Whether friendly, romantic or family, all types of relationships have their ups and downs, but some interactions spiral southward more than others. You’ll occasionally be super mad at your S.O. from a normal fight, and now and then you’ll get a bite from the green monster and simply have to overcome that moment of jealousy. However, if you find these occurrences spilling over into your everyday life, you might have an emotional vampire on your hands. Annie Wright, a licensed psychotherapist in a private practice in Berkeley, CA, has some tips for how to spot vampires, and — more importantly — how to deal with them.

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What They Are

Emotional vampires don’t necessarily have the evil intentions of their storybook counterparts. While the term is rooted in the idea of a mythical creature that physically sustains itself by literally draining the life out of innocent victims, it translates to the idea of a person who emotionally sustains themself through the energy they receive (or take) from others.

“Clinically speaking, ‘energy vampires’ are those who lack the internalized, developmental ego strength to hold and maintain their own psychological boundaries and who disrespect and cross the psychological boundaries of others,” Annie explains. In simpler terms, we could say that they’re people whose own low self-esteem leads them to disrespect your space in an attempt to get what they’re missing from you.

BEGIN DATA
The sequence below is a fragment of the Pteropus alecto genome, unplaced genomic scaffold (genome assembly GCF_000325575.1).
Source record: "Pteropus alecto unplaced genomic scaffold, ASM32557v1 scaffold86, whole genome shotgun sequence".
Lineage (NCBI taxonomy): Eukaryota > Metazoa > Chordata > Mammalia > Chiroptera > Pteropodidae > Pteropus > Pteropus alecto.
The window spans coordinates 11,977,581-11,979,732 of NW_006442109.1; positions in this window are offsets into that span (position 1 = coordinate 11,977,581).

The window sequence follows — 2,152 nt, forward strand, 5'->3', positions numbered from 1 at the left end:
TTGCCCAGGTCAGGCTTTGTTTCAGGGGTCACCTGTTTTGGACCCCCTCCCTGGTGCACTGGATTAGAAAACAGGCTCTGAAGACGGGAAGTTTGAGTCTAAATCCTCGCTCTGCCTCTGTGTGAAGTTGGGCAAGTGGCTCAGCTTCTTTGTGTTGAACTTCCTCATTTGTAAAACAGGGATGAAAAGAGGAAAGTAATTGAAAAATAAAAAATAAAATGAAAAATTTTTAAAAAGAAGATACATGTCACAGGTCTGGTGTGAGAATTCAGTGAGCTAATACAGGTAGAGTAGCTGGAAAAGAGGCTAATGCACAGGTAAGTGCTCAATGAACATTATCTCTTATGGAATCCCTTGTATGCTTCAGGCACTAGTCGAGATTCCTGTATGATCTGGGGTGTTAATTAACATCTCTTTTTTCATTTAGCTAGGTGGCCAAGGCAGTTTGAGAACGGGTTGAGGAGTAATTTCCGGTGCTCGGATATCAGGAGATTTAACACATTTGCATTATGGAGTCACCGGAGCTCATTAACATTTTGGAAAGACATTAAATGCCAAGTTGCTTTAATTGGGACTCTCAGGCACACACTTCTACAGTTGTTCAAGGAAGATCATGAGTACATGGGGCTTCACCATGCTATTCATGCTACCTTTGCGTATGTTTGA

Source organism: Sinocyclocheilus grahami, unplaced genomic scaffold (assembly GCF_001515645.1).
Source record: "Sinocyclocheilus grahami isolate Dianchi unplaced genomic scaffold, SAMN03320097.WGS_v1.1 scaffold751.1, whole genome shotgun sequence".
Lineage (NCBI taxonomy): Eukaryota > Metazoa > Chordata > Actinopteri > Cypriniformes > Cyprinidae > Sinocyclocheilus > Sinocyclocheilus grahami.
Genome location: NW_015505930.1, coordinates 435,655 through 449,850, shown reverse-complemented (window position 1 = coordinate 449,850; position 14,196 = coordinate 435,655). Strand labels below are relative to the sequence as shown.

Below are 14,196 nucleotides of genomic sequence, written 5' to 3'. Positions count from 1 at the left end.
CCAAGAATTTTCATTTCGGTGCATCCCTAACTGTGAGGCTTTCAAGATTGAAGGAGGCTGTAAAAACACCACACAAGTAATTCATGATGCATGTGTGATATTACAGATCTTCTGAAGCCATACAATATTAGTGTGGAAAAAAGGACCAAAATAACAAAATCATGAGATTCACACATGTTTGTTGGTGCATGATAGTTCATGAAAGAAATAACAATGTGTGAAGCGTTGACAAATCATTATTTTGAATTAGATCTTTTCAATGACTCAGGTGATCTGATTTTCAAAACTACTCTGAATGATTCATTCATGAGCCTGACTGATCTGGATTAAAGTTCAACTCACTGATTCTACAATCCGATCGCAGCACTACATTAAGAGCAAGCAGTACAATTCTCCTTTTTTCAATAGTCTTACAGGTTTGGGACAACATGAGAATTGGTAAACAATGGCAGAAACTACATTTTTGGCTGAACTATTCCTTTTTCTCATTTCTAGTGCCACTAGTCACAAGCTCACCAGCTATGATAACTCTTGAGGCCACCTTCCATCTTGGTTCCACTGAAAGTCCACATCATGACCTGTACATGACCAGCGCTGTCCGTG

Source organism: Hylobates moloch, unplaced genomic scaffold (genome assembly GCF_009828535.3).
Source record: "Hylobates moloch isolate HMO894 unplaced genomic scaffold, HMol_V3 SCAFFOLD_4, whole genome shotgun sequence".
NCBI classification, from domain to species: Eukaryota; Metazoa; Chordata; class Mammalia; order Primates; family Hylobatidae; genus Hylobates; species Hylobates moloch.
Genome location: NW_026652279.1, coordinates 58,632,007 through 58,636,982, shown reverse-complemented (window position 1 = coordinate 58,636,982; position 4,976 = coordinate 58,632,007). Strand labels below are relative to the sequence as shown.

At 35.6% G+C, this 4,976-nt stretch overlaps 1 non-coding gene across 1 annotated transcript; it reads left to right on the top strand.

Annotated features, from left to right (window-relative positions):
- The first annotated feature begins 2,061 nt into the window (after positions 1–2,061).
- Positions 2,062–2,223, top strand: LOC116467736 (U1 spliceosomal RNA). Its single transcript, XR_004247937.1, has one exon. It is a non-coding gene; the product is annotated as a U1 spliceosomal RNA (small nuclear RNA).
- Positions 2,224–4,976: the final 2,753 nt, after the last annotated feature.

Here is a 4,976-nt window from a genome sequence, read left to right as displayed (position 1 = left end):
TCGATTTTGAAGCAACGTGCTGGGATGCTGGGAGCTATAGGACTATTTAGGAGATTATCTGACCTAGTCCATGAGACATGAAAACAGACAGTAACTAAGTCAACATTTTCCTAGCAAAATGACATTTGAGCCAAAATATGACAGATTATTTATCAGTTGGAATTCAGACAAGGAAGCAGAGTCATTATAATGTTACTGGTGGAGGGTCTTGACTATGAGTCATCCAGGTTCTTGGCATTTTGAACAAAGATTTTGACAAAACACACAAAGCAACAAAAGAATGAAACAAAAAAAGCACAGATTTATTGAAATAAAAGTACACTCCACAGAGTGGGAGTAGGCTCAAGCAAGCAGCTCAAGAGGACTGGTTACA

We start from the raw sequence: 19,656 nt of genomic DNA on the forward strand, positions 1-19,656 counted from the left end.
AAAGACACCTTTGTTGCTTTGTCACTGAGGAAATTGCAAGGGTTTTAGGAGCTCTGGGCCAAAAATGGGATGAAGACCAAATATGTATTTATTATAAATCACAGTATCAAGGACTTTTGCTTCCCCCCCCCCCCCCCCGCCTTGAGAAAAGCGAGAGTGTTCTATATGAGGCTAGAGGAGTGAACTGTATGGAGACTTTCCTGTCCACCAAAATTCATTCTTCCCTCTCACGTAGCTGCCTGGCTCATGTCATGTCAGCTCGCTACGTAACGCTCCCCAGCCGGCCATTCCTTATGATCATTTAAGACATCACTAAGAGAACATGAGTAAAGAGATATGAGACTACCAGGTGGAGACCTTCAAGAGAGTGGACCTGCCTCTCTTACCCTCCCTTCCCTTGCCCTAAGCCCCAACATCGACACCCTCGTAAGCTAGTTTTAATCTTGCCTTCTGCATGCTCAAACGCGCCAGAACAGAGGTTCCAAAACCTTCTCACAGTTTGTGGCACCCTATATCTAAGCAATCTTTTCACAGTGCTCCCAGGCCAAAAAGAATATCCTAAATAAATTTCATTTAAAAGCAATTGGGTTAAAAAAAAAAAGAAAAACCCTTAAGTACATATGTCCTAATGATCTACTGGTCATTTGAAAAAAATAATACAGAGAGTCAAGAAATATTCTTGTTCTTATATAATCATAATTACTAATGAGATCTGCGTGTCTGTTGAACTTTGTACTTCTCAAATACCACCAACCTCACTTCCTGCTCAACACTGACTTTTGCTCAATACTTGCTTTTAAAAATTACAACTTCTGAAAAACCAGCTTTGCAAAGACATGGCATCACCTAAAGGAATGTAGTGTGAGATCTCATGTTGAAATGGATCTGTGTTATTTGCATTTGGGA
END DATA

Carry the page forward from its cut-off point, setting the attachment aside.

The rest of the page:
A vampire could be a coworker who constantly seeks admiration and compliments from the boss or a friend who always puts others down to make themselves feel superior. Annie says that these people might not even be conscious of what they’re doing to those around them: “A vampire is likely someone who is trying to get a core emotional need of theirs met, but who has maladaptive ways of trying to do this.” They want to feel good about themselves, but somehow along the way they only learned hurtful methods for getting there.

How To Cope

Annie first encourages us to practice self-awareness when around potential emotional vampires. “Notice how you feel after spending time with people and whether you felt like your boundaries were subtly or overtly respected or disrespected by them,” she advises. Once you know how this person truly makes you feel, you can decide what to do about it.

This awareness should point to the kind of boundaries you should enforce with this person. In some cases — such as when the vampire is a coworker you have to see every day — you might want to have a conversation about the way the person is treating you. However, if you’re deeply affected by someone or if their behavior borders on abusive, it might be best to cut them out of your life completely.

Annie also recommends doing work within yourself to deal with the fallout that can come from a relationship with an emotional vampire. Whether you choose to go to therapy or simply chat with a loved one about the predicament, you deserve to walk away from the situation with clear boundaries intact.

How do you deal with emotional vampires? Let us know @BritandCo!

(Photos via Getty)